Mainly, what you do in Amalfi is gaze. You gaze down into thirty feet of crystal clear water the color of turquoise. You gaze up at cliffs studded with clusters of bougainvillea. You gaze at a half dozen styles of architecture, sailboats in the harbor, busy little shops.
For fifteen centuries, Amalfi has overlooked the Gulf of Salerno, as era after era came and went, each one leaving its mark. There are towers where watch was once kept for the Saracen pirates. There is the 9th-century monastery high on a cliff overlooking the bay. There are the beach-side hideaways where silent movie stars wintered in the 20s, and cottages that once housed humble fishermen, but have long since been renovated into multimillion-dollar homes.
Jennifer, Claudio, Anna, and I took a cruise along the coastline, then wandered through the market crammed with brilliantly colored ceramics and handmade papers--local industries with long histories. We strolled through the 9th-century Cathedral of St. Andrew, and the 13th-century Cloister of Paradise, with its white marble columns and pointed arches, a reminder of the influence of Arabic culture on this part of Italy.
Above the town lie the gardens of Villa Cimbrone, built by a Brtish traveller with a romance-novel name: Ernest William Becket, Lord Grimthorpe. Becket came to Amalfi hoping the natural beauty would help him recover from grief over his wife's death. Apparentlly, it worked: He loved the area so much, he built a spectacular garden there with a panoramic view of the coastline. It is lovely. Or, as the Villa Cimbrone brochure puts it, "The spectacle which this splendid, incomparable natural balcony opens to the incredulous eyes of the visitor truly comprehends something infinite, but any adjective to try and someow describe the miracle of nature is ineffective. Casting your eyes over this sparkling sea, dazed by the scent of fruit and furze, the passing of time does not matter to us, bewitched by such beauty."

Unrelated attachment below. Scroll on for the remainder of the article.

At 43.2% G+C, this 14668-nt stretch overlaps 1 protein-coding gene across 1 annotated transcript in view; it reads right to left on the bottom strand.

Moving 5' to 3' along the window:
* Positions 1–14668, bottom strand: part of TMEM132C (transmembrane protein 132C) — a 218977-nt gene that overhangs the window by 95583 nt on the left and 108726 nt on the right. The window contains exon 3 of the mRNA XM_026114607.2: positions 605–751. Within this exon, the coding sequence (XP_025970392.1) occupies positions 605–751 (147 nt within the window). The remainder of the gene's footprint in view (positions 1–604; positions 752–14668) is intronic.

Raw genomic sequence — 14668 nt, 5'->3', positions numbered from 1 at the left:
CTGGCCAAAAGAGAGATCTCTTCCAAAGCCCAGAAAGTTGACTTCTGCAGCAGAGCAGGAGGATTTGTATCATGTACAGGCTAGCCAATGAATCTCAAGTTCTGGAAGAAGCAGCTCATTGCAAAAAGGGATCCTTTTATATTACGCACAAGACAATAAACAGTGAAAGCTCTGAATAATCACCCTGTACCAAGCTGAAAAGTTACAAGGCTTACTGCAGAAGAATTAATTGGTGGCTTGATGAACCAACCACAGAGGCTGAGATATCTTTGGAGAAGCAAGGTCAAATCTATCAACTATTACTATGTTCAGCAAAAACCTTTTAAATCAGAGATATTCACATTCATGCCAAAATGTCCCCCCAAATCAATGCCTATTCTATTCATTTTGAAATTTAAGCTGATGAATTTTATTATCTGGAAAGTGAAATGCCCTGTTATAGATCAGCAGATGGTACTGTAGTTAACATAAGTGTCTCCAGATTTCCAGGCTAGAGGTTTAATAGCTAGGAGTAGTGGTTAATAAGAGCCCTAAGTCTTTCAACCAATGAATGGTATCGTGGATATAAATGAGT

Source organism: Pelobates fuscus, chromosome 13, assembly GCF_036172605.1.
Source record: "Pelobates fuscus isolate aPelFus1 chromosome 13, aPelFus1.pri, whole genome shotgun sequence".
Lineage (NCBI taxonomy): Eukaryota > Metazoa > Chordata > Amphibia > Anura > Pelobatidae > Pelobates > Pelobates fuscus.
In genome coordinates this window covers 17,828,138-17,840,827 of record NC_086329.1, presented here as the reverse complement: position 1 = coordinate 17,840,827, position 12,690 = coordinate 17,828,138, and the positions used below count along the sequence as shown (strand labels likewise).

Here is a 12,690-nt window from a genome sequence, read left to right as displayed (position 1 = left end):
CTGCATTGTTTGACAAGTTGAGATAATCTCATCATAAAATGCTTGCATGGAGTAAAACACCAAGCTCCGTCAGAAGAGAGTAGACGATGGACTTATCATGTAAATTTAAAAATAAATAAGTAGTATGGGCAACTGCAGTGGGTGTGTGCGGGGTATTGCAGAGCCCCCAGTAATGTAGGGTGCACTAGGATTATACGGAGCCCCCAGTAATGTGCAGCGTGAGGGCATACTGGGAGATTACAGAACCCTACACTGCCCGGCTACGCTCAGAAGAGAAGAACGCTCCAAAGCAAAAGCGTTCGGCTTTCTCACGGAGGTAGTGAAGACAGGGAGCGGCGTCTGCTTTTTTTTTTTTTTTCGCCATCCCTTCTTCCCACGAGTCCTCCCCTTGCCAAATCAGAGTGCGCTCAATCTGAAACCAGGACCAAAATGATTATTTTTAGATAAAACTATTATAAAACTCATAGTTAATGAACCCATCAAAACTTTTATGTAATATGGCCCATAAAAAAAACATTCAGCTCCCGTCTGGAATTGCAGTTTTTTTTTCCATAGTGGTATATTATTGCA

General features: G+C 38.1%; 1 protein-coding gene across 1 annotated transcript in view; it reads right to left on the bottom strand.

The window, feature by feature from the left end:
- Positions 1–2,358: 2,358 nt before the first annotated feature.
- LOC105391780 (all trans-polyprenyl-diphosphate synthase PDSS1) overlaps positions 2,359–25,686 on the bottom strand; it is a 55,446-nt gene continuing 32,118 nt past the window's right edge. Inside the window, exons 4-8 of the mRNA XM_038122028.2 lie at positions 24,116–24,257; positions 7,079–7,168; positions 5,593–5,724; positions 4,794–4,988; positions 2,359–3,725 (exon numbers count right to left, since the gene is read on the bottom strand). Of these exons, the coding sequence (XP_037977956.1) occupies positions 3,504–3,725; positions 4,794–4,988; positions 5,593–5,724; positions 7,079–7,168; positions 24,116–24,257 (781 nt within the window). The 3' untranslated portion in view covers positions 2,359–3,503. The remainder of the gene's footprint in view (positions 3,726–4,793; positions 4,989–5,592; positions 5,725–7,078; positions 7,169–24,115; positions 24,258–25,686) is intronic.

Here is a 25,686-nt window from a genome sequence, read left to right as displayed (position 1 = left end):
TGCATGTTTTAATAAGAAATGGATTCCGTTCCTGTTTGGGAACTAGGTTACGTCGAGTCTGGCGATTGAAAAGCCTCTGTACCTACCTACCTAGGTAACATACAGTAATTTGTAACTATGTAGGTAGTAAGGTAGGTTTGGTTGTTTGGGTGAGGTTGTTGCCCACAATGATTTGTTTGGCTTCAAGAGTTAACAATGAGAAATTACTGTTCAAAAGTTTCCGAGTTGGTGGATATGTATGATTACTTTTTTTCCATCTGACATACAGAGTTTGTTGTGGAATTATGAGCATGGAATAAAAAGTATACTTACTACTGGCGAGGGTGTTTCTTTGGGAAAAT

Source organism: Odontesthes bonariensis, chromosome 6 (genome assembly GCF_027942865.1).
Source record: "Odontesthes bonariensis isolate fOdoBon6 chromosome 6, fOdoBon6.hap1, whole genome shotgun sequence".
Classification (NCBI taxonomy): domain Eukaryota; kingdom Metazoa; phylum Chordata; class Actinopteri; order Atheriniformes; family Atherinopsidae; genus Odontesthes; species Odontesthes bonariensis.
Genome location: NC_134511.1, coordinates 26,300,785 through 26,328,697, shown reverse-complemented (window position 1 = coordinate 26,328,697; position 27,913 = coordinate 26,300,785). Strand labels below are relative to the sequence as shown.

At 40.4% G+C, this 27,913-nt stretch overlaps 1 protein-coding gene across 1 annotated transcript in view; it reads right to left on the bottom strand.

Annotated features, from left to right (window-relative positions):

Still dazed by the scent of furze, we headed home, only to get stuck in traffic for 90 sweltering, unmoving minutes. The highway sizzled in 90-degree heat. Our car had no air conditioning. Drivers were getting out of their cars and standing up through their sunroofs, trying to see if there was any end to the line of vehicles. Claudio was muttering under his breath. Jennifer and Anna were splashing their faces with water, trying not to fry. And me? I was sitting back smiling to myself, thinking, Who cares? I'm with my family. We're in Italy.
Causes Jill Jepson Supports
Humane Society of the United States, Defenders of Wildlife, Interational Society for the Protection of Burros and Mustangs, National Wildlife Federation,...